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Acting a Fool

A contemporary playwright takes on the classics

Melissa O'Brien (left) and Nicole Reynolds suffer the slings and arrows of outrageous fortune.`

By Rebecca Fishbein | Posted 6/16/2010

Duranged Nights

Written by Christopher Durang

Through June 26 at the Mobtown Theater at Meadow Mill

Serious theater may be a staple of sophisticated culture, but to the always outrageous playwright Christopher Durang, sometimes prominent plays are a little better when dirtied up. This is the theme of Duranged Nights, two awesomely absurd one-act Durang plays performed by the Mobtown Players. The plays poke fun at prominent works from Shakespeare, Noel Coward, Tennessee Williams, Samuel Beckett, and Robert Bolt, reminding the audience that in the theater world, sanity is up for grabs.

Based on Williams' The Glass Menagerie, the first play, "For Whom the Southern Belle Tolls," follows Southern housewife Amanda (Kerry Brady) as she tries to set up her eccentric son Lawrence (Timothy Dillon) with one of her other son Tom's (Brian Kraszewski) co-workers, Ginny (Melissa O'Brien). Lawrence, a stand-in for the mentally handicapped Laura in Williams' original, walks with an affected limp; believes he ails from a multitude of illnesses, including asthma and eczema; and devotes his time to polishing his glass swizzle-stick collection. Tom prefers to spend his evenings escaping to the movies and reading gay porn. Ginny, a chipper, half-deaf warehouse worker, is bent on improving herself with public speaking classes. Matriarch Amanda has a harder, less sentimental edge in Durang's version. The bizarre bunch clash in a series of entertaining and bizarre interactions that include satirical soliloquies and jokes about homosexuality and homophobia.

"The Actor's Nightmare," the second play, opens with the introduction of George (Dillon), an accountant who discovers he is supposed to be standing in for the role of an ailing lead actor. George has never attended a rehearsal, and knows neither what lines he is supposed to say, nor which play he is supposed to be performing. Somehow he is thrown into a peculiar mishmash of Coward's Private Lives, Shakespeare's Hamlet, a combination of several Beckett plays, and Bolt's A Man for All Seasons. As George fumbles through scene after scene, he is flanked by fictional, famed dramatic actress Sarah Siddons (O'Brien) and the less hammy Ellen Terry (Brady), as well as Meg the Stage Manager (Nicole Reynolds) and Shakespearean actor Henry Irving (Kraszewski). Interwoven into the surrealist dream is a subplot in which George laments not going into the monastery after his high school graduation, a running commentary that comes to a head--literally--during the doomed Sir Thomas Moore-centric Seasons.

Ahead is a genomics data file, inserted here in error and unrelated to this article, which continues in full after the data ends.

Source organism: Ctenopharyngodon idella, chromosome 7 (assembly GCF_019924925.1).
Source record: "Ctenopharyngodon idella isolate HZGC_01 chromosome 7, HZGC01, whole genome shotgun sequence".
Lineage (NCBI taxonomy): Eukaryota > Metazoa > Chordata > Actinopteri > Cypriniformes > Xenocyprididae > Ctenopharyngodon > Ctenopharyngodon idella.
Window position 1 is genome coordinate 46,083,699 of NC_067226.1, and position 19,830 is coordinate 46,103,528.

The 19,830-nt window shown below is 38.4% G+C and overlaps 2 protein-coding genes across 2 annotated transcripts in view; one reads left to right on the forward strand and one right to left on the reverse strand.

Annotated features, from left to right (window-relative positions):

Both plays are frequently funny, taking on the particular plays they were aimed at with respect as well as humor. "Southern Belle" plays with the stagnant Southern life portrayed by Williams in Menagerie, and mocks main character Tom's drawn-out commentary with a wink. "The Actor's Nightmare" capitalizes on Coward's portrayals of excess, doles out a heavy dose of Shakespearean meter, and plays along with Beckett's absurdist bent.

The actors are equally entertaining, particularly Brady and Dillon. Brady is the one to watch in Southern Belle as the formidable Amanda, and is hilarious in the second play when portraying a bowler hat-clad, metaphor-spewing Beckett creation. Dillon is adorable as the dashing, driving force in "The Actor's Nightmare," and though he mumbles through some of his early lines as Lawrence in "Southern Belle," he redeems himself by the play's conclusion.

Duranged Nights is funny, but infrequent playgoers, beware: Both one-acts are geared towards those in the know. If you haven't seen The Glass Menagerie or aren't into Coward, Shakespeare, or Beckett, chances are you'll miss out on most of the jokes. Consider hitting SparkNotes before heading to Mobtown Theater to brush up on some of the basics. That way, you'll get the humor's full effect.

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